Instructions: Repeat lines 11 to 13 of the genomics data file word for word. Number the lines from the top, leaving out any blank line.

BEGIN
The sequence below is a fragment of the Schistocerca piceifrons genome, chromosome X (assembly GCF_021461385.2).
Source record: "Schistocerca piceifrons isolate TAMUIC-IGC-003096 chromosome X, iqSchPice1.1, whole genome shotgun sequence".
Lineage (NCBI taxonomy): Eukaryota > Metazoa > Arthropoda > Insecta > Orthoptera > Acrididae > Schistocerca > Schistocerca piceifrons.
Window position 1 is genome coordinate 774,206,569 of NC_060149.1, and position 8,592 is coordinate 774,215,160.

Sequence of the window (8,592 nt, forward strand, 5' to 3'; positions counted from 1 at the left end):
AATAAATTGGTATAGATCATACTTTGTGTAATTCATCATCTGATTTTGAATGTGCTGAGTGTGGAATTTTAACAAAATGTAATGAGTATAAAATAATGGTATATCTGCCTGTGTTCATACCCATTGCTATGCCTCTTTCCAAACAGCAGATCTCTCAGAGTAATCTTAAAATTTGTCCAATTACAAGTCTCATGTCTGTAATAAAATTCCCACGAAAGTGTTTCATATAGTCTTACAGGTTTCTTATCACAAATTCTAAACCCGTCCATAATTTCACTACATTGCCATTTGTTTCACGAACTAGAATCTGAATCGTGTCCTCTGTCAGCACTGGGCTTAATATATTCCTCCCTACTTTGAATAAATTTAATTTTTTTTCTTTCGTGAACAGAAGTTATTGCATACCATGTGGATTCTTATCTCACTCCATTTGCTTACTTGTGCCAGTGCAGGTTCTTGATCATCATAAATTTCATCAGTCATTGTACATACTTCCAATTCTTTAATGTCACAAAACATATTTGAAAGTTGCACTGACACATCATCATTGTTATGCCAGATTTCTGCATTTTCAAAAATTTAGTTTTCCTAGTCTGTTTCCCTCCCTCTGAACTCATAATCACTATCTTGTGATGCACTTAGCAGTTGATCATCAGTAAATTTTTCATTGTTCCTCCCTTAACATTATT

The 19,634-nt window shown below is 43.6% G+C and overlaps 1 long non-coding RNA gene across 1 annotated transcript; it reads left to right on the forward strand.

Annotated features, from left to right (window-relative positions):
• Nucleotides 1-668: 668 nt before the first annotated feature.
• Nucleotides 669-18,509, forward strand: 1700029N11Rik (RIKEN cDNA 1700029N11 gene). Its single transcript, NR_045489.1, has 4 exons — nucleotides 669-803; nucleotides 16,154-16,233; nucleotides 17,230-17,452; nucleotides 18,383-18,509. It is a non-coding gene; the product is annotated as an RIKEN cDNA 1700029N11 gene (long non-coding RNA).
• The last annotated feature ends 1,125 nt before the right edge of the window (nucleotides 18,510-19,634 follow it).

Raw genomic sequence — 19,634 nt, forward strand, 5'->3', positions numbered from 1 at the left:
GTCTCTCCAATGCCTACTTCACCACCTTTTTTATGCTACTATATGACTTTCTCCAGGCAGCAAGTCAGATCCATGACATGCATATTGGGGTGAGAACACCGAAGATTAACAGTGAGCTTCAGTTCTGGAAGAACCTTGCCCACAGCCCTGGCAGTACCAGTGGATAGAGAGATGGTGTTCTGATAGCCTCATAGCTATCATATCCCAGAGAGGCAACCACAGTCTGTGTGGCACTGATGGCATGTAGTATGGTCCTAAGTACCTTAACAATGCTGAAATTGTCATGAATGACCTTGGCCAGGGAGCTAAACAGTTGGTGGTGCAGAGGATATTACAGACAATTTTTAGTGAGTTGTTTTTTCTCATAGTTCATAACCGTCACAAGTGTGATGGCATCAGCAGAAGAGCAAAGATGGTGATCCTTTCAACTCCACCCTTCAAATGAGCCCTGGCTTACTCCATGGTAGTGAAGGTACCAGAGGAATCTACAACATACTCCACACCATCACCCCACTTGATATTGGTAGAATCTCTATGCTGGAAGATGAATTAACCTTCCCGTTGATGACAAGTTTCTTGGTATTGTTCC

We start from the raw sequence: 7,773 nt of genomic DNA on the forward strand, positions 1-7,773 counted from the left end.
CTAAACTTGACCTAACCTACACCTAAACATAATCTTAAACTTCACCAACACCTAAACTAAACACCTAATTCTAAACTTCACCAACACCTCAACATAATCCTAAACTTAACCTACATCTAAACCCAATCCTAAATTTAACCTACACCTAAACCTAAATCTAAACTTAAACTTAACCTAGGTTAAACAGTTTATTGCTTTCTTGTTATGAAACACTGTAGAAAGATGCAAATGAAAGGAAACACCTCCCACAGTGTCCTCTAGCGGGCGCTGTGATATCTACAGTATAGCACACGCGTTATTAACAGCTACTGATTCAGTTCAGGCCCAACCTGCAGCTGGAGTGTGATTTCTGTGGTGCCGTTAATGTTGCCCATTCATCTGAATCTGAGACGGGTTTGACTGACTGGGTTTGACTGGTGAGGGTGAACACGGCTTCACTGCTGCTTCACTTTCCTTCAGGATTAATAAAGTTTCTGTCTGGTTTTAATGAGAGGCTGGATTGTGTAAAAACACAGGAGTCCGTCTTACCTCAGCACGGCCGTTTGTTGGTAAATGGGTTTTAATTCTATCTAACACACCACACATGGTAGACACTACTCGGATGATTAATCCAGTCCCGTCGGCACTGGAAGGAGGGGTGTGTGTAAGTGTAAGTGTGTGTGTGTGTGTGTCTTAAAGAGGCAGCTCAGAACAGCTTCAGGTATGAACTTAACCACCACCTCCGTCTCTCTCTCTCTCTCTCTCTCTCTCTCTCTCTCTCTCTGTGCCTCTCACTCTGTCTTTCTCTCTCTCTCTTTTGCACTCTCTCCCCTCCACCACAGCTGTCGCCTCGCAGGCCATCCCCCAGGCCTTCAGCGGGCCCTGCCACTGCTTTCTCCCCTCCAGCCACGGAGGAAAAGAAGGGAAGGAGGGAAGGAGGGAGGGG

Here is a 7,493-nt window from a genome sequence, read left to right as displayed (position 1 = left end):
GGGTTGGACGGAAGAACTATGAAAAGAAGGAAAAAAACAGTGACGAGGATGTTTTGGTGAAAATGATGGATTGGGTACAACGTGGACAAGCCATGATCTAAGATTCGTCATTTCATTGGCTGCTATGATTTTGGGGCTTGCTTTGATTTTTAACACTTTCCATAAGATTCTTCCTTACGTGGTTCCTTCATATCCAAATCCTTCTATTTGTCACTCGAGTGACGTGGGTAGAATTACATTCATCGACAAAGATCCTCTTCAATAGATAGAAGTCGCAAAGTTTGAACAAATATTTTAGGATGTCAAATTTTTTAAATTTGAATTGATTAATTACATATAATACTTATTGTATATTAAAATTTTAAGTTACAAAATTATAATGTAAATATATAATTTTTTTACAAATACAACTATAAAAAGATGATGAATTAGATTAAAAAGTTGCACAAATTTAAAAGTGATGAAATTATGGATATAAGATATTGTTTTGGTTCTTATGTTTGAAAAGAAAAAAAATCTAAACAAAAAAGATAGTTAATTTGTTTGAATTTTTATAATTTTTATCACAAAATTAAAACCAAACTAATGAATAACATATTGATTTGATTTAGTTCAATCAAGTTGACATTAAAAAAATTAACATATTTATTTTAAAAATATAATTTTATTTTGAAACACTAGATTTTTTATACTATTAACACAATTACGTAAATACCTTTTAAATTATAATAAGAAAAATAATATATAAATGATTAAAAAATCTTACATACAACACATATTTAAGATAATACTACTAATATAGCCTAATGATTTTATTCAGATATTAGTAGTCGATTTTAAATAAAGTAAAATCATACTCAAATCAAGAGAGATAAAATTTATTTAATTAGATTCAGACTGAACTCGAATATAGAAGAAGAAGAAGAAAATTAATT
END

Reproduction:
• The last annotated feature ends 1,125 nt before the right edge of the window (nucleotides 18,510-19,634 follow it).

Raw genomic sequence — 19,634 nt, forward strand, 5'->3', positions numbered from 1 at the left:
GTCTCTCCAATGCCTACTTCACCACCTTTTTTATGCTACTATATGACTTTCTCCAGGCAGCAAGTCAGATCCATGACATGCATATTGGGGTGAGAACACCGAAGATTAACAGTGAGCTTCAGTTCTGGAAGAACCTTGCCCACAGCCCTGGCAGTACCAGTGGATAGAGAGATGGTGTTCTGATAGCCTCATAGCTATCATATCCCAGAGAGGCAACCACAGTCTGTGTGGCACTGATGGCATGTAGTATGGTCCTAAGTACCTTAACAATGCTGAAATTGTCATGAATGACCTTGGCCAGGGAGCTAAACAGTTGGTGGTGCAGAGGATATTACAGACAATTTTTAGTGAGTTGTTTTTTCTCATAGTTCATAACCGTCACAAGTGTGATGGCATCAGCAGAAGAGCAAAGATGGTGATCCTTTCAACTCCACCCTTCAAATGAGCCCTGGCTTACTCCATGGTAGTGAAGGTACCAGAGGAATCTACAACATACTCCACACCATCACCCCACTTGATATTGGTAGAATCTCTATGCTGGAAGATGAATTAACCTTCCCGTTGATGACAAGTTTCTTGGTATTGTTCC